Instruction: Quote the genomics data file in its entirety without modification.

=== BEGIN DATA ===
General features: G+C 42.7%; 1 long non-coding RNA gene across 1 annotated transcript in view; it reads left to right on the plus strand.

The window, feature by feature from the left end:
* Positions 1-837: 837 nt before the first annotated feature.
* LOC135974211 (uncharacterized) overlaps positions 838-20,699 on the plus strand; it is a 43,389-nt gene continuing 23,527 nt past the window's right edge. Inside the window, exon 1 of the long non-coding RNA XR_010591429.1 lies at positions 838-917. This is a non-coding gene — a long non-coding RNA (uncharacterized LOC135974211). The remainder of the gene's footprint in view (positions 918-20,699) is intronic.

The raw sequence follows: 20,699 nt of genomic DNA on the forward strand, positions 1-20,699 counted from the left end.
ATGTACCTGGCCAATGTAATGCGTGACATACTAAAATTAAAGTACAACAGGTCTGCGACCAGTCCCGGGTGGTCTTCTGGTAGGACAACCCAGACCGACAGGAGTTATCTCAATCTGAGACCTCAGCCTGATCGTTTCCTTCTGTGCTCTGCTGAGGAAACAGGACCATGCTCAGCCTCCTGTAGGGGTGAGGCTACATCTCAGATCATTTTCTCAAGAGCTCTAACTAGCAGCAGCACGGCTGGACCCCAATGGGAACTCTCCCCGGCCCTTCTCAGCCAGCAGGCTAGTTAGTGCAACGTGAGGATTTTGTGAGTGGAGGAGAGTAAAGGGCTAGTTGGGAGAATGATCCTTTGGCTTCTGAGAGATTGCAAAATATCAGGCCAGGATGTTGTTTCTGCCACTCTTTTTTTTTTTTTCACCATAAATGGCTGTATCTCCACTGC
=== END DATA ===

General features: G+C 42.7%; 1 long non-coding RNA gene across 1 annotated transcript in view; it reads left to right on the plus strand.

The window, feature by feature from the left end:
* Positions 1-837: 837 nt before the first annotated feature.
* LOC135974211 (uncharacterized) overlaps positions 838-20,699 on the plus strand; it is a 43,389-nt gene continuing 23,527 nt past the window's right edge. Inside the window, exon 1 of the long non-coding RNA XR_010591429.1 lies at positions 838-917. This is a non-coding gene — a long non-coding RNA (uncharacterized LOC135974211). The remainder of the gene's footprint in view (positions 918-20,699) is intronic.

The raw sequence follows: 20,699 nt of genomic DNA on the forward strand, positions 1-20,699 counted from the left end.
ATGTACCTGGCCAATGTAATGCGTGACATACTAAAATTAAAGTACAACAGGTCTGCGACCAGTCCCGGGTGGTCTTCTGGTAGGACAACCCAGACCGACAGGAGTTATCTCAATCTGAGACCTCAGCCTGATCGTTTCCTTCTGTGCTCTGCTGAGGAAACAGGACCATGCTCAGCCTCCTGTAGGGGTGAGGCTACATCTCAGATCATTTTCTCAAGAGCTCTAACTAGCAGCAGCACGGCTGGACCCCAATGGGAACTCTCCCCGGCCCTTCTCAGCCAGCAGGCTAGTTAGTGCAACGTGAGGATTTTGTGAGTGGAGGAGAGTAAAGGGCTAGTTGGGAGAATGATCCTTTGGCTTCTGAGAGATTGCAAAATATCAGGCCAGGATGTTGTTTCTGCCACTCTTTTTTTTTTTTTCACCATAAATGGCTGTATCTCCACTGC